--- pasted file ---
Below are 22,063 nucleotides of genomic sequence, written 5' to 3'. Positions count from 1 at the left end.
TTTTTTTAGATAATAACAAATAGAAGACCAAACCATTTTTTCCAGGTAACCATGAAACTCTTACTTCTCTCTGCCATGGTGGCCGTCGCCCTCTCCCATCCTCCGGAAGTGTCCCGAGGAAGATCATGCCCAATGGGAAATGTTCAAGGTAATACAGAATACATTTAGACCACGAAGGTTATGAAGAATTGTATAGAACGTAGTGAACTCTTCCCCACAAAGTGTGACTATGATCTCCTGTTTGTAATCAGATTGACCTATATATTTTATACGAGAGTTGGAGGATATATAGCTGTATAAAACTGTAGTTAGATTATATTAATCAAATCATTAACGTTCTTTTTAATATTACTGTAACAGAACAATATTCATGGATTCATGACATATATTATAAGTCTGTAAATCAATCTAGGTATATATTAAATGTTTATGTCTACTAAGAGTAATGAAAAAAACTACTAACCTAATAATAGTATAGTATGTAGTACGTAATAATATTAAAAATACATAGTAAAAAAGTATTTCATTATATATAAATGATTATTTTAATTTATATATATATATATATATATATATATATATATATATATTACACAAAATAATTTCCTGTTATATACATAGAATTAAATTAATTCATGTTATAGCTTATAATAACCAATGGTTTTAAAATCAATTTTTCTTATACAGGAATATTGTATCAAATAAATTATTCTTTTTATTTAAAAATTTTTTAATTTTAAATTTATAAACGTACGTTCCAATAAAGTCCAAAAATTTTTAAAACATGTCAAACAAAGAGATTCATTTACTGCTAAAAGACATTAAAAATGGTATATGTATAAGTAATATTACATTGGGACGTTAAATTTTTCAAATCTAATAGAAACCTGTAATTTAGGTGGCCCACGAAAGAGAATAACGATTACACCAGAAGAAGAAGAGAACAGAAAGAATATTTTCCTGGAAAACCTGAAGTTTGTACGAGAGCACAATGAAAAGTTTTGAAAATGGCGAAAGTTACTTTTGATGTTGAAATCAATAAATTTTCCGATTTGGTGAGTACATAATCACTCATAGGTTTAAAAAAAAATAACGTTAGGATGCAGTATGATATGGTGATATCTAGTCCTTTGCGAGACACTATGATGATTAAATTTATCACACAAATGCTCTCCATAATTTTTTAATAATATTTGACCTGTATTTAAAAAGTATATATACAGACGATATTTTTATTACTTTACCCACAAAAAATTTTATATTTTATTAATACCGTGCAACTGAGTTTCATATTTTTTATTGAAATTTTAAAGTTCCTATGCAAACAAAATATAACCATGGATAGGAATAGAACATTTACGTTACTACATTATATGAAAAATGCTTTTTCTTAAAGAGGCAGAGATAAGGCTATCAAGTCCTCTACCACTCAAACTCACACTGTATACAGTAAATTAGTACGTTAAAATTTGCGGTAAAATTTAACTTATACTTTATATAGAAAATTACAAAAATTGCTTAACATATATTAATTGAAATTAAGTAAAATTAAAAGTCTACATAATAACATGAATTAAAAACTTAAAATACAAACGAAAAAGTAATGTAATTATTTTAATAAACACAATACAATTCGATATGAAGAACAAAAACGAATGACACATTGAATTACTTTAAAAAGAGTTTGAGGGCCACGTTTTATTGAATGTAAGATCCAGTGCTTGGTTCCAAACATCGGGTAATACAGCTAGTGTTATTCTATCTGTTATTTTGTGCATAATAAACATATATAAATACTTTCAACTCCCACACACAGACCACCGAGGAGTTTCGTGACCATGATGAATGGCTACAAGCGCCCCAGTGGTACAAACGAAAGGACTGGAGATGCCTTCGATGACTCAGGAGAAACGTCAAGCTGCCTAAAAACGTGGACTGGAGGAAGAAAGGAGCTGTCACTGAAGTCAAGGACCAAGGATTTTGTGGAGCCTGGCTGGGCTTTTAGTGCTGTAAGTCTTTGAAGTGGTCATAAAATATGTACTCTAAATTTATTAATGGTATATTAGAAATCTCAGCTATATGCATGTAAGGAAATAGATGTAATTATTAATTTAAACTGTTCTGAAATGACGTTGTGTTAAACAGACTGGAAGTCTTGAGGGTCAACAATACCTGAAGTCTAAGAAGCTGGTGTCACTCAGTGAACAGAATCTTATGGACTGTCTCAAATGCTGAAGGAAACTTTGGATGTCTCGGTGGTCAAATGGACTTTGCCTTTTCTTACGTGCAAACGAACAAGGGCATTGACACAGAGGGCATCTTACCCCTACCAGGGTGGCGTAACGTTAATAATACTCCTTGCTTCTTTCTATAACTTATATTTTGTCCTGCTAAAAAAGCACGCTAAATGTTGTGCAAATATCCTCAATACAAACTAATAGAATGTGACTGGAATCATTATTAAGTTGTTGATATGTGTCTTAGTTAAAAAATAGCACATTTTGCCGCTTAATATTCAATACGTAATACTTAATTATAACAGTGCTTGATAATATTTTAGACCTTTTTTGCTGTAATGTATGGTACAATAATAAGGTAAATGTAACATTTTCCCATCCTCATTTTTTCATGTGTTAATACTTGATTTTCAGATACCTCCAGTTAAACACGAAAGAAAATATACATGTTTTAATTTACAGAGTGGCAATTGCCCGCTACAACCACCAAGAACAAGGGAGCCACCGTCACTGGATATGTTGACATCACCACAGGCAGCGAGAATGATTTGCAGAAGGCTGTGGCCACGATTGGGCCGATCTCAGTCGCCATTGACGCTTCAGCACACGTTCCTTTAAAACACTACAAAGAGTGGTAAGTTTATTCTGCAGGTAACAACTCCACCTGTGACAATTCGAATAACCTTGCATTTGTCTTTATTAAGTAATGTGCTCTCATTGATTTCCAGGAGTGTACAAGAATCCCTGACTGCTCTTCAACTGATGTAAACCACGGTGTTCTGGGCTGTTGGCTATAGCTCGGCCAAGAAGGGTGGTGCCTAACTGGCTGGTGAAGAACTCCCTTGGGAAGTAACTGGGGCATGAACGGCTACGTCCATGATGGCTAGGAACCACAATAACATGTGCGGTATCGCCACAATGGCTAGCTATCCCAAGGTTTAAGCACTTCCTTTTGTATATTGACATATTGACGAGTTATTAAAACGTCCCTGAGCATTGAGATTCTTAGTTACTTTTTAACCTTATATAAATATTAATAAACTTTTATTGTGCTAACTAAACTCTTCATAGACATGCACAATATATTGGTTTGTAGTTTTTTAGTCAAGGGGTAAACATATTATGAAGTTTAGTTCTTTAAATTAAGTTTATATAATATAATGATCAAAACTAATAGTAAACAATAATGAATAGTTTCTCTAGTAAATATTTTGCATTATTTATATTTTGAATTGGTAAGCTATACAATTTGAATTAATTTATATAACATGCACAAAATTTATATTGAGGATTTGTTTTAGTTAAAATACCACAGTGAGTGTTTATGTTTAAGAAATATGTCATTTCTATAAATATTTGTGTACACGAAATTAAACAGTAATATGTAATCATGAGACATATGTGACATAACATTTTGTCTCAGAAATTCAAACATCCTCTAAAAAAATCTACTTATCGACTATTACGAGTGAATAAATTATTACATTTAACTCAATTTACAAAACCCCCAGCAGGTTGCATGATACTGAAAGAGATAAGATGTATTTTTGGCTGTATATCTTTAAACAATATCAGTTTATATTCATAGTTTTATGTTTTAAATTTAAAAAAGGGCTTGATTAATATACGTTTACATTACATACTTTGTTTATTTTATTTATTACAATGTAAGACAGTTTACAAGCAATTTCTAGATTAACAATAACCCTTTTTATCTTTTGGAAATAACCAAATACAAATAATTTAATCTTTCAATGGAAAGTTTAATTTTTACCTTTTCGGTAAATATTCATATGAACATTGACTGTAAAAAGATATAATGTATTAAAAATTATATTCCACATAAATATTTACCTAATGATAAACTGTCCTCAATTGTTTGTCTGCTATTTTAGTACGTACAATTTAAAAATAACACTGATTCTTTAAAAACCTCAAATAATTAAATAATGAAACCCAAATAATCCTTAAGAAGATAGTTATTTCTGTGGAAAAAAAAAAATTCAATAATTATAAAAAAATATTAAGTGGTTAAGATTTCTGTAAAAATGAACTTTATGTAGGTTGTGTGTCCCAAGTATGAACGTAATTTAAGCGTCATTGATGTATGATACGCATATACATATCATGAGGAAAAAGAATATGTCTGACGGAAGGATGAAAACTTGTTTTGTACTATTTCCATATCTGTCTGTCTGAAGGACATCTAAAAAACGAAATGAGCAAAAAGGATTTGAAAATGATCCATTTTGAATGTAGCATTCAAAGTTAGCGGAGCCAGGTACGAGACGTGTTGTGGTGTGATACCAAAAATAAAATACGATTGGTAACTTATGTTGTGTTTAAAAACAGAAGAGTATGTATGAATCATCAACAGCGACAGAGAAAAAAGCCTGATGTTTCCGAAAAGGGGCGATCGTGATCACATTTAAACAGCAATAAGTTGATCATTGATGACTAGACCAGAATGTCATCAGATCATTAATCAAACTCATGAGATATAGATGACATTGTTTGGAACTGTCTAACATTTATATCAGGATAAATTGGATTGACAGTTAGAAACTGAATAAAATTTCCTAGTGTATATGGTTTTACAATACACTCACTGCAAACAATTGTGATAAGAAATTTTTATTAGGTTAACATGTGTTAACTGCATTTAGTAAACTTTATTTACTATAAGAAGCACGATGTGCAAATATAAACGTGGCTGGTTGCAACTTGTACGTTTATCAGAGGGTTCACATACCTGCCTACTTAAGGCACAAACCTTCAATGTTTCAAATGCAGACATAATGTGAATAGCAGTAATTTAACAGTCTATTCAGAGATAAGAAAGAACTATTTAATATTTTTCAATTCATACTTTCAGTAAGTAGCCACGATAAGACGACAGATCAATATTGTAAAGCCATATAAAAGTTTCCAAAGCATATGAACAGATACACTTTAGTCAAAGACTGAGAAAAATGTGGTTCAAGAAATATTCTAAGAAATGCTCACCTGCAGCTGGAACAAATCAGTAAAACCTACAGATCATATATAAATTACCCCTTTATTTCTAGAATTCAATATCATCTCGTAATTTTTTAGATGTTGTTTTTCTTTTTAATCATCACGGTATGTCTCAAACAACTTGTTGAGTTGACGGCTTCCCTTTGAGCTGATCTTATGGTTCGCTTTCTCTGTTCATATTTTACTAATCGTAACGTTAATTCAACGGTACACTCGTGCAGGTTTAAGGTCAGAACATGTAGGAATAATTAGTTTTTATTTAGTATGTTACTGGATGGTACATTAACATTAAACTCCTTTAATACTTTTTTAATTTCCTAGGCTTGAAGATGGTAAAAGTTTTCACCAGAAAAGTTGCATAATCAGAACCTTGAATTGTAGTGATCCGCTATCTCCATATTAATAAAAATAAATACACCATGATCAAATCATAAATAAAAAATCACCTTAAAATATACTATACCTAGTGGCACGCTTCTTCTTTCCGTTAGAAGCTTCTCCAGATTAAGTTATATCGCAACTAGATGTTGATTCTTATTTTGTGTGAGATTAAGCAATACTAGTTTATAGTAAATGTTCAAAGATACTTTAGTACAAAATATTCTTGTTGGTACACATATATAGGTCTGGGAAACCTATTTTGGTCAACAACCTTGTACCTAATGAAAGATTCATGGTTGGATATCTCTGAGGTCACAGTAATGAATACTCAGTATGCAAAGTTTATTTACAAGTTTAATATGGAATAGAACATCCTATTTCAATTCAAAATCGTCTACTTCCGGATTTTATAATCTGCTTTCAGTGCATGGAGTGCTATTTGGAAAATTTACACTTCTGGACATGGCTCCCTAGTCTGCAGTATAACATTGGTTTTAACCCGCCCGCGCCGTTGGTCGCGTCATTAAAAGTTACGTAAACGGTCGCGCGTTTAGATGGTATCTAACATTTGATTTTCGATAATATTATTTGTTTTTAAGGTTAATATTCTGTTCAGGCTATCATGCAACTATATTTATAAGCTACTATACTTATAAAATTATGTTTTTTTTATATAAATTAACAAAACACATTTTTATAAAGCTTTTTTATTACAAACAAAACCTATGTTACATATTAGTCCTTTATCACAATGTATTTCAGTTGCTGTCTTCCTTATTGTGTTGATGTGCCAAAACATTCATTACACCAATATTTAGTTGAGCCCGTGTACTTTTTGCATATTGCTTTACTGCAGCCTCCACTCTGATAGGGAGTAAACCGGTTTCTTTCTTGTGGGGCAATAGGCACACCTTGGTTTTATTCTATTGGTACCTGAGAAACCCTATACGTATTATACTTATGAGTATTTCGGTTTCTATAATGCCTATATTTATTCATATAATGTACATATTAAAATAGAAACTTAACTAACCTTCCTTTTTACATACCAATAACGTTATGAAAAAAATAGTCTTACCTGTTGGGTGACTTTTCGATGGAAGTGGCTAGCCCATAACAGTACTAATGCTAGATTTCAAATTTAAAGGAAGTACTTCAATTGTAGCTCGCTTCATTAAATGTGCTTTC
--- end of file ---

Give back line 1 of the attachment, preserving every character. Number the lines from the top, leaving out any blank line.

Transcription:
Below are 22,063 nucleotides of genomic sequence, written 5' to 3'. Positions count from 1 at the left end.